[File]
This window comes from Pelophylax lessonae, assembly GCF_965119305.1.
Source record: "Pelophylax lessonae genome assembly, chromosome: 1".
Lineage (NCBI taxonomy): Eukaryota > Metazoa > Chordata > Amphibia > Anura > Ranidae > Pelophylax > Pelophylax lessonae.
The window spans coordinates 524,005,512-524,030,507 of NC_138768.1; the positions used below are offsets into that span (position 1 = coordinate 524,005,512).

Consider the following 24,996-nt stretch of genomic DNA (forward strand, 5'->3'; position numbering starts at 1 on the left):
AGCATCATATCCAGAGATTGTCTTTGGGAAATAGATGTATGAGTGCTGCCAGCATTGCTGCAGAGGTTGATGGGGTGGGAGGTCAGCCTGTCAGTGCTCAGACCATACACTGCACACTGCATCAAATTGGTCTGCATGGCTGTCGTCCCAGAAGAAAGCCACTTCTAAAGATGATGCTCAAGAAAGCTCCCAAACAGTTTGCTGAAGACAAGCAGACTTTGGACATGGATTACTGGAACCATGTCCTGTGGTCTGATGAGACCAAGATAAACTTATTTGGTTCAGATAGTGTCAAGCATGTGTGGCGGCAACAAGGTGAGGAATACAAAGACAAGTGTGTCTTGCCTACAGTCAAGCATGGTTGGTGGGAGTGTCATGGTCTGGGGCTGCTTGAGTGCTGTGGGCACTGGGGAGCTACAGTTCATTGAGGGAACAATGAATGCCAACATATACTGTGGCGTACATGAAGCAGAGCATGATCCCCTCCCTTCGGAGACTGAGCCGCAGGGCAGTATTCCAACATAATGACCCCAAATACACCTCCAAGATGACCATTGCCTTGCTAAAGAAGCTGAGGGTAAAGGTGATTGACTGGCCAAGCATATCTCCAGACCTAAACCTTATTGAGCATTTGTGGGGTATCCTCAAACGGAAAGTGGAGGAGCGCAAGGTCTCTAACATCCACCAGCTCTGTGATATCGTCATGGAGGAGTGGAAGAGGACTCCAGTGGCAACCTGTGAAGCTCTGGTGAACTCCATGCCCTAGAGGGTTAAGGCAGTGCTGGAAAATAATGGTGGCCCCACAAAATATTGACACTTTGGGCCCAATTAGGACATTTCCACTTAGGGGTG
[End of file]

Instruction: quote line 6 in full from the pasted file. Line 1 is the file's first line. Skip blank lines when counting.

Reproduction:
AGCATCATATCCAGAGATTGTCTTTGGGAAATAGATGTATGAGTGCTGCCAGCATTGCTGCAGAGGTTGATGGGGTGGGAGGTCAGCCTGTCAGTGCTCAGACCATACACTGCACACTGCATCAAATTGGTCTGCATGGCTGTCGTCCCAGAAGAAAGCCACTTCTAAAGATGATGCTCAAGAAAGCTCCCAAACAGTTTGCTGAAGACAAGCAGACTTTGGACATGGATTACTGGAACCATGTCCTGTGGTCTGATGAGACCAAGATAAACTTATTTGGTTCAGATAGTGTCAAGCATGTGTGGCGGCAACAAGGTGAGGAATACAAAGACAAGTGTGTCTTGCCTACAGTCAAGCATGGTTGGTGGGAGTGTCATGGTCTGGGGCTGCTTGAGTGCTGTGGGCACTGGGGAGCTACAGTTCATTGAGGGAACAATGAATGCCAACATATACTGTGGCGTACATGAAGCAGAGCATGATCCCCTCCCTTCGGAGACTGAGCCGCAGGGCAGTATTCCAACATAATGACCCCAAATACACCTCCAAGATGACCATTGCCTTGCTAAAGAAGCTGAGGGTAAAGGTGATTGACTGGCCAAGCATATCTCCAGACCTAAACCTTATTGAGCATTTGTGGGGTATCCTCAAACGGAAAGTGGAGGAGCGCAAGGTCTCTAACATCCACCAGCTCTGTGATATCGTCATGGAGGAGTGGAAGAGGACTCCAGTGGCAACCTGTGAAGCTCTGGTGAACTCCATGCCCTAGAGGGTTAAGGCAGTGCTGGAAAATAATGGTGGCCCCACAAAATATTGACACTTTGGGCCCAATTAGGACATTTCCACTTAGGGGTG